We have a saying here at The Mercury, or at least among those of us who've been around a few decades. "There's something in the walls ..."
We use it to describe our penchant for odd news, our conglomeration of interesting personalities, and even our two Pulitzers.
For a newspaper this ordinary in a town this small to behave in the extraordinary ways we do sometimes ... well, it must be something in the walls.
On Wednesday morning about 11 a.m., that special something took a direct hit.
Our beloved recently retired sports editor Don Seeley died after being stricken while playing golf.
Seeley, who was 62, retired in March after 32 years covering sports at The Mercury, the past 14 years as sports editor. He continued to write for us as a free-lancer covering girls softball this spring and on Tuesday night, covering alongside current sports editor Austin Hertzog the first PAC-10 Boys Lacrosse Senior Bowl game.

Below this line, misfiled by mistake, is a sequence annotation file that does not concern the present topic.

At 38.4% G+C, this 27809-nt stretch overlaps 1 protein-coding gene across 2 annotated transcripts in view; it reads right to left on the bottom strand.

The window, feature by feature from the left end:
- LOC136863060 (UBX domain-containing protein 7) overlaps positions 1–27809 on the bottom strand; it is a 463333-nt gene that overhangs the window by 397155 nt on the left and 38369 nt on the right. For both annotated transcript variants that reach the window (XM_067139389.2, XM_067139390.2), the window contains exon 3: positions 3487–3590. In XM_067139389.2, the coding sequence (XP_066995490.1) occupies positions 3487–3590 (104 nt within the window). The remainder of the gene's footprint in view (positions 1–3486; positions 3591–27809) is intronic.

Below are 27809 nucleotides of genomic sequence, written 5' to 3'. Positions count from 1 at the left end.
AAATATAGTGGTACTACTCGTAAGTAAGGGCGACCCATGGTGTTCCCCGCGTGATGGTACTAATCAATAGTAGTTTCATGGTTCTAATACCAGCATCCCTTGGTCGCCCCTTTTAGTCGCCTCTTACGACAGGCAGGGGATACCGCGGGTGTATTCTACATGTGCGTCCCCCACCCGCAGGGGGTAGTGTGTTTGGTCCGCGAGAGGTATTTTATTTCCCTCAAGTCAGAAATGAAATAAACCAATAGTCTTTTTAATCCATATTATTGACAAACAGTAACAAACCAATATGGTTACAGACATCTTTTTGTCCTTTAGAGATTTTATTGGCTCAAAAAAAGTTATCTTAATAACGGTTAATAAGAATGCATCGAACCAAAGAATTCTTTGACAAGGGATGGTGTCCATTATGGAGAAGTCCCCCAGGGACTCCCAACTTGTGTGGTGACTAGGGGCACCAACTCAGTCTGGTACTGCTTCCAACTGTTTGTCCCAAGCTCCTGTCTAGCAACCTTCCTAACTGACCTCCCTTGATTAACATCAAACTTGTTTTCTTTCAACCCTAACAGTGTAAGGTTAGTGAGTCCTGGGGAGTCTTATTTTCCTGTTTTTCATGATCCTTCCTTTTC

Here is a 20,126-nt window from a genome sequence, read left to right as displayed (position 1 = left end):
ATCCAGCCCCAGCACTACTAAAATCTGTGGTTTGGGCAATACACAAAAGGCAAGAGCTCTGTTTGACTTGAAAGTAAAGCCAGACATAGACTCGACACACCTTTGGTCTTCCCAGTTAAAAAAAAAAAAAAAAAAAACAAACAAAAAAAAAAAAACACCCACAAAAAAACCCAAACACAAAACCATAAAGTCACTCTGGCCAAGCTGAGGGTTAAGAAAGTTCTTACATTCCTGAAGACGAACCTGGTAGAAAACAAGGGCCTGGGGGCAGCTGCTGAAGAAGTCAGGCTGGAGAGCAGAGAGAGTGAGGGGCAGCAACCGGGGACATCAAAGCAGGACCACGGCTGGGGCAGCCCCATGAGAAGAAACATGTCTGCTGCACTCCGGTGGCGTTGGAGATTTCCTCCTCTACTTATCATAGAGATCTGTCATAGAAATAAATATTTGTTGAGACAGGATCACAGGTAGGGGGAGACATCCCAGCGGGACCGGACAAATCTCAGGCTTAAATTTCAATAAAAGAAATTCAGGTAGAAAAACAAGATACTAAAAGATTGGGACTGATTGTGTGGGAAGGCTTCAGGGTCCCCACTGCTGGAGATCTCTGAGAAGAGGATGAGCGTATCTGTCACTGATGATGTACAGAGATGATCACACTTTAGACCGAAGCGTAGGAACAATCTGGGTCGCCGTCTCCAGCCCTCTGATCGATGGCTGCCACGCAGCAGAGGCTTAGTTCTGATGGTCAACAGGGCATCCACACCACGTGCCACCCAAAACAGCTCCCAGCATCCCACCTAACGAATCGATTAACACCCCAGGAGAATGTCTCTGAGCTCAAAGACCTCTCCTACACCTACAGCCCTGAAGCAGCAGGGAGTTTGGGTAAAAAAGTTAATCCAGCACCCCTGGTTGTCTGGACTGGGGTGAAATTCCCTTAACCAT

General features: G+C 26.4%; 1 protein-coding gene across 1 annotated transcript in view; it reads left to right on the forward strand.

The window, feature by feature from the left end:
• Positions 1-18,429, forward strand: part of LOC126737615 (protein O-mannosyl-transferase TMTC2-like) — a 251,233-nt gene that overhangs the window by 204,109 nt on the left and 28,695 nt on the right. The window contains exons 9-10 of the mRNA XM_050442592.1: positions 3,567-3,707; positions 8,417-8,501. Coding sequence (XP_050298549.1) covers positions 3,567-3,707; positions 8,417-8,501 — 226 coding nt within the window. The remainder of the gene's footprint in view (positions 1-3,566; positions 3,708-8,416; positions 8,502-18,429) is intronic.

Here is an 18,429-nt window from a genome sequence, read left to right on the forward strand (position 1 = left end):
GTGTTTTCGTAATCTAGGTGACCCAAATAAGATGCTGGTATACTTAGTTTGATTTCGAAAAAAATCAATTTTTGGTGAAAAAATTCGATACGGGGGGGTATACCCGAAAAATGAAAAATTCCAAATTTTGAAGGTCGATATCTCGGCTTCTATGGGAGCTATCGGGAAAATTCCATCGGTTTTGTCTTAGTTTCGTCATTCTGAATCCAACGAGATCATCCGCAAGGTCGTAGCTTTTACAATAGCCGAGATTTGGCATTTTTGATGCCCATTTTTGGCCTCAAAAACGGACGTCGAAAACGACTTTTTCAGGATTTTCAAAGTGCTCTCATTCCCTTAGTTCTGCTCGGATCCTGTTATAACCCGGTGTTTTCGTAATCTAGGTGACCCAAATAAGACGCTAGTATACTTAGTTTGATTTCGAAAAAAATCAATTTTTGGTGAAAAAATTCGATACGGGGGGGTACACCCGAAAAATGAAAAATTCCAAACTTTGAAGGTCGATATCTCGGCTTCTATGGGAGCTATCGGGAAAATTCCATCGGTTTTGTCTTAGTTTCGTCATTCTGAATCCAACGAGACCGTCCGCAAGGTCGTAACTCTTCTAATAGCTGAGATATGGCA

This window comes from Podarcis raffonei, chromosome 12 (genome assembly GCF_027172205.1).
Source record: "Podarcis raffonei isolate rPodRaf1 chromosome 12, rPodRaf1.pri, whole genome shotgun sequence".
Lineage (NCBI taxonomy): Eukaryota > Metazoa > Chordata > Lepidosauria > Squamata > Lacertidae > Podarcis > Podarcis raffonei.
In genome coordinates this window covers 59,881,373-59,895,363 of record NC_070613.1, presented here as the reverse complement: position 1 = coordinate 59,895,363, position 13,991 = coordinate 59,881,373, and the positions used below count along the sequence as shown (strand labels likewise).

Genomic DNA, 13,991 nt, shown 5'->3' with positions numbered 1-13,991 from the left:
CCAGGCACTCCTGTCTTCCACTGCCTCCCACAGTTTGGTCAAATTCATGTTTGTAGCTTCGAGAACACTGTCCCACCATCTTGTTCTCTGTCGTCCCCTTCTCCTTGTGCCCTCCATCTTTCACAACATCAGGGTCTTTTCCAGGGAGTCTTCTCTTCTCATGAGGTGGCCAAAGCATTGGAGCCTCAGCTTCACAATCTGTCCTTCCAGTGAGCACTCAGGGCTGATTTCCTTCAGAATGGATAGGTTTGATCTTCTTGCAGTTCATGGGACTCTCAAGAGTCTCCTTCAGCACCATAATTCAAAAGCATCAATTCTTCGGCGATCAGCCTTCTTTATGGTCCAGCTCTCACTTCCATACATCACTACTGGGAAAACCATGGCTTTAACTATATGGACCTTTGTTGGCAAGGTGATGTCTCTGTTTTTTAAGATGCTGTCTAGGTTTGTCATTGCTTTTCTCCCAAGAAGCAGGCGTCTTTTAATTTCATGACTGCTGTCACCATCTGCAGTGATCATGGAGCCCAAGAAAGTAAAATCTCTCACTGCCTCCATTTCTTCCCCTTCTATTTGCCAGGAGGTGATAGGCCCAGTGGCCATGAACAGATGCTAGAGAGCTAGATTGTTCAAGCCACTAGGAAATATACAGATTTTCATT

It was the last event Seeley would cover.
At about the same time, the newsroom was being stricken as well.
Editors here describe that about 11 a.m. they heard a "popping" noise and sizzling coming from inside the walls. A burning smell came next, and the desktop computers went blank -- on the side of the room and just behind the desk which Seeley occupied for years and which remains vacant.
I was out of town when these two incidents coincided, and upon returning here Wednesday night to edit and supervise the putting together of stories and photos paying tribute to my dear friend, I saw the wall ripped open just behind his former desk, the wiring inside exposed and damaged.
When Seeley retired, I was glad his words would remain with our readers, as he was continuing to write for us. I was glad, too, that he still had plenty of reasons to pester me about one thing or another. My sadness at the loss of both is profound.
I am not usually looking for hidden meanings when odd things happen, but today's message was pretty clear.
Something inside the walls of this newsroom was damaged today. We lost one of our own, one of our best.
RIP Don Seeley